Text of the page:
One may read the mythology of Pallas Athena in connection with this study [Texts: The Goddess Athena]. The "assembling" of the Goddess Athena must take place also on the basis of her cultic monuments: mythology and cult yield the religion of Pallas Athena. Cult -- namely, as it is artfully worked out and built up through rites -- is considered from the viewpoint of mythology: it is the exteriorization of the inner theater into a world theater, with the limitation placed on it that it can include only those aspects of inner experience which can be expressed in acts, yet including the suprahuman which is "inhabited" by the human. Through such, man attains his just claim and his profit. For this reason psychologists have acknowledged the significance of cult for human beings far more than have the authors of materially more important works in the science of religion and ethnology, who are trapped in childish-magical power conceptions.
"If only we still had ceremonies, this treasure, which the most primitive aboriginals still have!" These are the words which one who is experienced in the creativeness of the soul, Max Kommerell, allows a modern psychologist to speak in his whimsically titled but historically and intellectually significant novel, Der Lampenschirm aus drei Taschentuchern (Berlin, 1940):
"Everything unadmitted thirsts for them. Perhaps there is a secret passion between daughter and father... I once saw two noble souls pale and shrink with fear and shame, instead of allowing the soothing divine hand of the father to establish the ceremonies which moderate wish-fulfillment into ritual celebration... That which exists, but does not actually happen, would have been stilled into a kiss, the touch of lip and forehead. This would have allowed great things to pass between them, and they would have enjoyed themselves innocently in the enthusiasm for conversation and song. Instead of feeling fear about approaching one another, they would have not begrudged their passion a series of festivals which end in memory."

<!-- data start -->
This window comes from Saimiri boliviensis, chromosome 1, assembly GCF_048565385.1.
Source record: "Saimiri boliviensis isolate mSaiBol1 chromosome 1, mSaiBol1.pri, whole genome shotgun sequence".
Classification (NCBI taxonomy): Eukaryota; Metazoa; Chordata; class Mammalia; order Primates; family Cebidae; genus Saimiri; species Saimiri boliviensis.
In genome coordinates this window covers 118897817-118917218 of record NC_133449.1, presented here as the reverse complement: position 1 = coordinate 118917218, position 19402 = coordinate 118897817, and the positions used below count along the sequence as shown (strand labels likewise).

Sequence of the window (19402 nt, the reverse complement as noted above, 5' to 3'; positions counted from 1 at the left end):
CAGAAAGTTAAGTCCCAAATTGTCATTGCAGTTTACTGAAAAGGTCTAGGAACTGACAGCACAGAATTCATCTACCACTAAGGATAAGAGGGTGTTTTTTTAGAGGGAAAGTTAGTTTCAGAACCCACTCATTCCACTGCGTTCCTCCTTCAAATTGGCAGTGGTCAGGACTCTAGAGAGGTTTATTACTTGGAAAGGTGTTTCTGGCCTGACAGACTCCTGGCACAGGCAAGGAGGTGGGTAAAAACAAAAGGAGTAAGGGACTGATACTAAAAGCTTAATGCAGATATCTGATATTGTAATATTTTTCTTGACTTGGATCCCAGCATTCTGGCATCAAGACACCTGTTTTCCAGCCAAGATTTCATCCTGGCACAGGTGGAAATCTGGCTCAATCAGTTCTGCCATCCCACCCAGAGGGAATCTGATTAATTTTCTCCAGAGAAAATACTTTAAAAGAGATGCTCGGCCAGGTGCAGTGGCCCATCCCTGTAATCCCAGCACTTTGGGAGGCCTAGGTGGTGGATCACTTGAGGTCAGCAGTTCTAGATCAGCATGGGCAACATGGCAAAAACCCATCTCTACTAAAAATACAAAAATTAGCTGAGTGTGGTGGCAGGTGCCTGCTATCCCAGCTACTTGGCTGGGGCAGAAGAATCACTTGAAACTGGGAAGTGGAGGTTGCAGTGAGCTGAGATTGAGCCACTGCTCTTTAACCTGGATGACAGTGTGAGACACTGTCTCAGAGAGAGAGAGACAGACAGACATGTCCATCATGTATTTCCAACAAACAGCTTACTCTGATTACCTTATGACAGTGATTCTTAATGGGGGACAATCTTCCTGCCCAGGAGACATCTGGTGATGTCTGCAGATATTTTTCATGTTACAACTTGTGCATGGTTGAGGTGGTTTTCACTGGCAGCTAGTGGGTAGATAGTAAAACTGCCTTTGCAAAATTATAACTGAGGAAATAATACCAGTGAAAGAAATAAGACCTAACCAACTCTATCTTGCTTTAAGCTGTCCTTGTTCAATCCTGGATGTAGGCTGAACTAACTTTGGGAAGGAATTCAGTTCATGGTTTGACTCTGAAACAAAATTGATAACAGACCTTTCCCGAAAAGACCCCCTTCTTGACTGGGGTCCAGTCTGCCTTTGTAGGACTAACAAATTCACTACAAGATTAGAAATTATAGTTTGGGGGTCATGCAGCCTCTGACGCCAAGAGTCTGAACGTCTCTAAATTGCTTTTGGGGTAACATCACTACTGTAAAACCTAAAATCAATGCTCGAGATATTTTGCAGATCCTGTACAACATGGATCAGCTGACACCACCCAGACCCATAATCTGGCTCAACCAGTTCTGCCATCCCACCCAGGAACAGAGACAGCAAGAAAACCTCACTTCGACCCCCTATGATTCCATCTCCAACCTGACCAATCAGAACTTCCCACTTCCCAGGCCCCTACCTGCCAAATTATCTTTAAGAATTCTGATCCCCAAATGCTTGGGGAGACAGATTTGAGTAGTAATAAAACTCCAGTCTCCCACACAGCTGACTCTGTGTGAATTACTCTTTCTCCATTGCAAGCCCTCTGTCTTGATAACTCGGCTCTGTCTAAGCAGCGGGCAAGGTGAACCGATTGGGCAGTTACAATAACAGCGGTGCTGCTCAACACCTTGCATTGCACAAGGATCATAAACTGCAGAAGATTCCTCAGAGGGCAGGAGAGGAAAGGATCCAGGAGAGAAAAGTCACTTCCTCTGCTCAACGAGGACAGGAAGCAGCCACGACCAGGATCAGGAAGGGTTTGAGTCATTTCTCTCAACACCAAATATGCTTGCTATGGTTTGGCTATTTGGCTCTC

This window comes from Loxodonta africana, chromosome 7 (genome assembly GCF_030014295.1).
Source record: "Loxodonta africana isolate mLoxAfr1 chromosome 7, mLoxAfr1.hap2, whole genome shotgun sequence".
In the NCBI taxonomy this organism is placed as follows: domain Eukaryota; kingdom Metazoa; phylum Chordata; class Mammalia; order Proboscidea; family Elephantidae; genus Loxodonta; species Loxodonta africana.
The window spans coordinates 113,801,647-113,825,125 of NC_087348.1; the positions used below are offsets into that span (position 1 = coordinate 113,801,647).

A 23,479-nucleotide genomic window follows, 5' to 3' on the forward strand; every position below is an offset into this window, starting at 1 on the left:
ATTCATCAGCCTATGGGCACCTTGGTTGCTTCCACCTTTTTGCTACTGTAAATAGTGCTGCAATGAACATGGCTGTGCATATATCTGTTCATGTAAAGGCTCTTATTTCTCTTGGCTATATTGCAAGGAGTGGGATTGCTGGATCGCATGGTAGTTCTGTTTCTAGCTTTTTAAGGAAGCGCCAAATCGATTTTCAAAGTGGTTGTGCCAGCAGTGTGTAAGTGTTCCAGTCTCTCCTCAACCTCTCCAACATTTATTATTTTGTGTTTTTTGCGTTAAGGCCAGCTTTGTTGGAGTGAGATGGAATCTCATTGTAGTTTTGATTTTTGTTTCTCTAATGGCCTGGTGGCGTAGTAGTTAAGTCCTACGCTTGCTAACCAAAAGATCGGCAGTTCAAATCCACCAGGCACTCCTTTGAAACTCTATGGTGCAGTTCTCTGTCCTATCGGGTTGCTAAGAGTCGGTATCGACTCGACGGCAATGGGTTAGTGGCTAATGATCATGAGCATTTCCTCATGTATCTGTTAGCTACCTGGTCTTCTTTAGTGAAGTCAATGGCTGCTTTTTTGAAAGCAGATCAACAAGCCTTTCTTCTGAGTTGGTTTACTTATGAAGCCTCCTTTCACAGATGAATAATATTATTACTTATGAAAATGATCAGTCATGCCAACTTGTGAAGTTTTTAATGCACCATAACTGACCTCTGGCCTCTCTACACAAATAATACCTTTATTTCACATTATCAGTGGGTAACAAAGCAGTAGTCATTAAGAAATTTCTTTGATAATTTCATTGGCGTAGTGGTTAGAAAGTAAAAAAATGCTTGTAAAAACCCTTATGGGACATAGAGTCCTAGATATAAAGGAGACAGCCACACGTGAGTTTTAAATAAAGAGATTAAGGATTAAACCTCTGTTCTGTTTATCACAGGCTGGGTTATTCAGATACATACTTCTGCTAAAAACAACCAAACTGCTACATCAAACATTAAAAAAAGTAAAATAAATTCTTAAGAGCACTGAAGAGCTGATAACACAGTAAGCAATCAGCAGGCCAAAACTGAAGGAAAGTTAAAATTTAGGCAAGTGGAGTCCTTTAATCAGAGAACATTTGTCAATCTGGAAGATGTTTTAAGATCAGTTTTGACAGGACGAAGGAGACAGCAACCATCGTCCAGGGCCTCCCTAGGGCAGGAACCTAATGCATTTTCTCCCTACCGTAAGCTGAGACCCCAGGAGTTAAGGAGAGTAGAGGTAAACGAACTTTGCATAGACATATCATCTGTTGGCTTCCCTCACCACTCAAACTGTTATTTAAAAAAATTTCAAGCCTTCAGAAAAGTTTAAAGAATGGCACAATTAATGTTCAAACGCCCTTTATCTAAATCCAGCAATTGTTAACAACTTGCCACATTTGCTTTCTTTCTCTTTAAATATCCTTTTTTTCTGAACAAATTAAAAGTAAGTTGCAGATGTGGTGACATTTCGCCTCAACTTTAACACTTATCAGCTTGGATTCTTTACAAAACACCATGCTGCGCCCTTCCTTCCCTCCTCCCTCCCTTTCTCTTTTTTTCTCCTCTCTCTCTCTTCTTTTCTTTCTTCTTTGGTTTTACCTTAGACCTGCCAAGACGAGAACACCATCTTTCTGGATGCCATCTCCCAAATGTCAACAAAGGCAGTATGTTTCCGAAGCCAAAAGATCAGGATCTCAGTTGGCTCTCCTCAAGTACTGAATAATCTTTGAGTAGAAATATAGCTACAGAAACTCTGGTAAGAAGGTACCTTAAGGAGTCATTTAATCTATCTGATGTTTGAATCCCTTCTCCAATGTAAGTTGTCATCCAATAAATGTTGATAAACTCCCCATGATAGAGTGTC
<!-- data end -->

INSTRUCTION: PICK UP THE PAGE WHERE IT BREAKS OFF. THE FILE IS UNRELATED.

No festival or cult -- that is, no
festival or cult in the real sense -- was ever founded for the relationship
of persons to persons without the Divine, which is the presupposition of
the religious phenomena of "festival" and "cult" being experienced in it.
There have been and are ceremonies of love and friendship. The same is
true of love poems and poems of friendship, but they are truly poems only
as they become elevated into the realm of art. Similarly there are festivals
of love and friendship, but they are proper festivals and proper cults
only when they have been elevated to the sphere of the Gods. This is the
form in which the history of religions finds them. That they were initially
elevated to this level without being initially directed at any God or at
anything divine is neither demonstrable nor probable. The therapeutic meaning
of cult, its healing and wholeness-creating power, is undeniable. We must
procede from the fact that the cult is in history above all a cultus
deorum, a cult of the Gods, with the emphasis not falling on the element
Athena, Virgin and Mother in Greek Religion (1952)
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Copyright ©1999 Roy George